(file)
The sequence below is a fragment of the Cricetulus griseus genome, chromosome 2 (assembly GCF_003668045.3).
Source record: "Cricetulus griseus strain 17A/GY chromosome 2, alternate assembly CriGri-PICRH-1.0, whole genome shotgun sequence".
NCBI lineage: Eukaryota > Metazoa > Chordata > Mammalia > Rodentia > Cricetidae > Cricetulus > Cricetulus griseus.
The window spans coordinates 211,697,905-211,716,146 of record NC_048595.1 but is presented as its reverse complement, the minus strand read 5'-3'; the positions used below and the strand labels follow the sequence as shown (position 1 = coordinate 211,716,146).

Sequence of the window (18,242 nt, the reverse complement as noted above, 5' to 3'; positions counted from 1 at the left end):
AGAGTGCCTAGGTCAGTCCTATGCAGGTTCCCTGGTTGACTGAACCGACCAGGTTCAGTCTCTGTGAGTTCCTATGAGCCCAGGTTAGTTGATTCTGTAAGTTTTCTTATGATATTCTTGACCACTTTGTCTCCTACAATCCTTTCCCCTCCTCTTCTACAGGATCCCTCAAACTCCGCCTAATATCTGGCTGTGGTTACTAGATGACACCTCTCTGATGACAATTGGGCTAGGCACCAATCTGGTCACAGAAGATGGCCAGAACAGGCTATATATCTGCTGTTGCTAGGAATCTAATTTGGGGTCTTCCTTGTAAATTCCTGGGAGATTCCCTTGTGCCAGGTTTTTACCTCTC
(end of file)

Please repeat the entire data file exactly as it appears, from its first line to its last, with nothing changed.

The sequence below is a fragment of the Cricetulus griseus genome, chromosome 2 (assembly GCF_003668045.3).
Source record: "Cricetulus griseus strain 17A/GY chromosome 2, alternate assembly CriGri-PICRH-1.0, whole genome shotgun sequence".
NCBI lineage: Eukaryota > Metazoa > Chordata > Mammalia > Rodentia > Cricetidae > Cricetulus > Cricetulus griseus.
The window spans coordinates 211,697,905-211,716,146 of record NC_048595.1 but is presented as its reverse complement, the minus strand read 5'-3'; the positions used below and the strand labels follow the sequence as shown (position 1 = coordinate 211,716,146).

Sequence of the window (18,242 nt, the reverse complement as noted above, 5' to 3'; positions counted from 1 at the left end):
AGAGTGCCTAGGTCAGTCCTATGCAGGTTCCCTGGTTGACTGAACCGACCAGGTTCAGTCTCTGTGAGTTCCTATGAGCCCAGGTTAGTTGATTCTGTAAGTTTTCTTATGATATTCTTGACCACTTTGTCTCCTACAATCCTTTCCCCTCCTCTTCTACAGGATCCCTCAAACTCCGCCTAATATCTGGCTGTGGTTACTAGATGACACCTCTCTGATGACAATTGGGCTAGGCACCAATCTGGTCACAGAAGATGGCCAGAACAGGCTATATATCTGCTGTTGCTAGGAATCTAATTTGGGGTCTTCCTTGTAAATTCCTGGGAGATTCCCTTGTGCCAGGTTTTTACCTCTC